Hanby Elementary fifth-grade teacher Samantha Orosco is one of three Southwestern Assemblies of God University (SAGU) alumni to recently receive the First Class Teacher award, which is granted to first-year teachers for their outstanding work as educators. She received her bachelor of arts in education in 2018, specializing in early childhood. Now she and her husband are getting ready to take their teaching to China.
Where did you grow up and attend school?
I grew up in Garland, Texas. I attended Lyles Middle School and Lakeview Centennial High school.
What drew you to the field of education?
My dad, Abraham Orosco, always told me I would be a good teacher, but I never listened. I love teaching because I get to be an advocate for kids. I get to teach morals, love, kindness, discipline, structure, respect ... along with whatever subject I teach.
Why did you choose to work with elementary kids as opposed to older kids?
If we can teach young kids how to critically think they will do it as they get older. If we can push kids when they’re young and show them they all have the ability to learn then they’ll hopefully keep striving to learn as the subjects get harder. The whole point is to show kids they all have the ability to learn – sometimes things just take longer to get ahold of. We want to teach them to endure and to keep pushing forward.
How did you feel about being awarded a first-class teacher?
I feel honored to be recognized by MISD. My principal, Jessica Eaton, did what was best for the kids and set an example for me. The most challenging part is learning to balance all of it.
When are you headed to China?
My husband, Stephen Lawson, and I will be moving to China for a year to teach English. We both have always wanted to go everywhere we could and touch as many lives as we could, so we thought why not? We’re excited to get there and to live and learn from the new people we get to be surrounded by.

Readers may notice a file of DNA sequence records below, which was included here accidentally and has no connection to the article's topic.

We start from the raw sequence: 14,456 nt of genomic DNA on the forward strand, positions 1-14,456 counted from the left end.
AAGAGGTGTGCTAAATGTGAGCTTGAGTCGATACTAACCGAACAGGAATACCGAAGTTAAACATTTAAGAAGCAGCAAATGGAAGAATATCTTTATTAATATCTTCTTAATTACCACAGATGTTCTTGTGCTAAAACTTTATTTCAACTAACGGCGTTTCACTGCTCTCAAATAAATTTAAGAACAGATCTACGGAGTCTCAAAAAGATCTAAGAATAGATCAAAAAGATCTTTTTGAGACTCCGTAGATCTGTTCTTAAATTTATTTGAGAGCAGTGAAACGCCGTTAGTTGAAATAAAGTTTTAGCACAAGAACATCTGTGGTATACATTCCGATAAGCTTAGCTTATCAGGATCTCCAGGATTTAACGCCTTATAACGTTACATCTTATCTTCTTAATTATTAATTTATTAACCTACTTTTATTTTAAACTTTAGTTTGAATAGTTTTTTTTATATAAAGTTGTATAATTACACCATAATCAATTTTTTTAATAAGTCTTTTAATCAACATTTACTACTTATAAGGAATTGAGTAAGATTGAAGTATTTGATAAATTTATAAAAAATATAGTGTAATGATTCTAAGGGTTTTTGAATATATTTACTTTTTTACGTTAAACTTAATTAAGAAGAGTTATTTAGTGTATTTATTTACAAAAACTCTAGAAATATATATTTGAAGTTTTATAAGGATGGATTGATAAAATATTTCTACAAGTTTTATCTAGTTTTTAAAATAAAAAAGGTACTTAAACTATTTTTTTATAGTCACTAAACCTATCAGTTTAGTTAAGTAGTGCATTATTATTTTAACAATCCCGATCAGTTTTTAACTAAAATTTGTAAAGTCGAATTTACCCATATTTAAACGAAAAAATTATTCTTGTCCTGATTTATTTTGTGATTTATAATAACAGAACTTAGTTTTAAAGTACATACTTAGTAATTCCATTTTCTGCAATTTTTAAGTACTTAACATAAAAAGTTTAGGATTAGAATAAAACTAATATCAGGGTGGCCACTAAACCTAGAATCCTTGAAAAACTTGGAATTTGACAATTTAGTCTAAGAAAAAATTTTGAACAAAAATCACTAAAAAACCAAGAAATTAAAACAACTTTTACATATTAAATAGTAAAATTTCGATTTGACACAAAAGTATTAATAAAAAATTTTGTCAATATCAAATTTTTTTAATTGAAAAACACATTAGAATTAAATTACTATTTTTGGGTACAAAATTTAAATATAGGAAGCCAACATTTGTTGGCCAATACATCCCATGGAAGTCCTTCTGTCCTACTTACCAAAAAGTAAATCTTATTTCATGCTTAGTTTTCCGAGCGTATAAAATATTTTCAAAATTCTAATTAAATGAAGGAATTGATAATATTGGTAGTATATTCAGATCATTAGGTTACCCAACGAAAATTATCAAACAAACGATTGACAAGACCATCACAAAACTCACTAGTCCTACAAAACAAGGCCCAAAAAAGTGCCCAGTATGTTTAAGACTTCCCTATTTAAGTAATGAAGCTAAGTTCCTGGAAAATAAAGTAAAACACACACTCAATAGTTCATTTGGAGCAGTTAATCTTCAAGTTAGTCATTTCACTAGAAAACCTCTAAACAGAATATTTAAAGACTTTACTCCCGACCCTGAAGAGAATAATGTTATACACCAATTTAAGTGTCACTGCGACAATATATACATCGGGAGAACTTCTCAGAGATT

How was your first year and how did SAGU prepare you?
It was wonderful. I felt very supported by all of Mesquite. Our principal was actively involved, and we had a really good reading specialist.
Before I started teaching, I remember praying over the classroom. I prayed for each of the students individually and the team I was on. I learned that – the power of prayer – from SAGU. Thankfully, Mesquite’s leadership also believes in emphasizing values like SAGU. We prayed together as a team and for each other. Whenever things got hard or difficult, I fell back on prayer.
Was there a specific memory or experience from SAGU that impacted you as a student?
Dr. Strange (assistant professor). She was one of my professors and she used to be a principal. I asked her so many questions! There was one time I told her that I felt I am not sure if I am putting forth my best work and meeting my own standards or expectations. She told me, “I am glad you said that. There is an assignment you turned in and I feel like you could do much better.” She made me redo the assignment. It made me realize that she really believed in me and had high expectations of me. That was a moment for me that impacted the way that I teach my kids. I have high expectations of them because I believe in them and what they can do.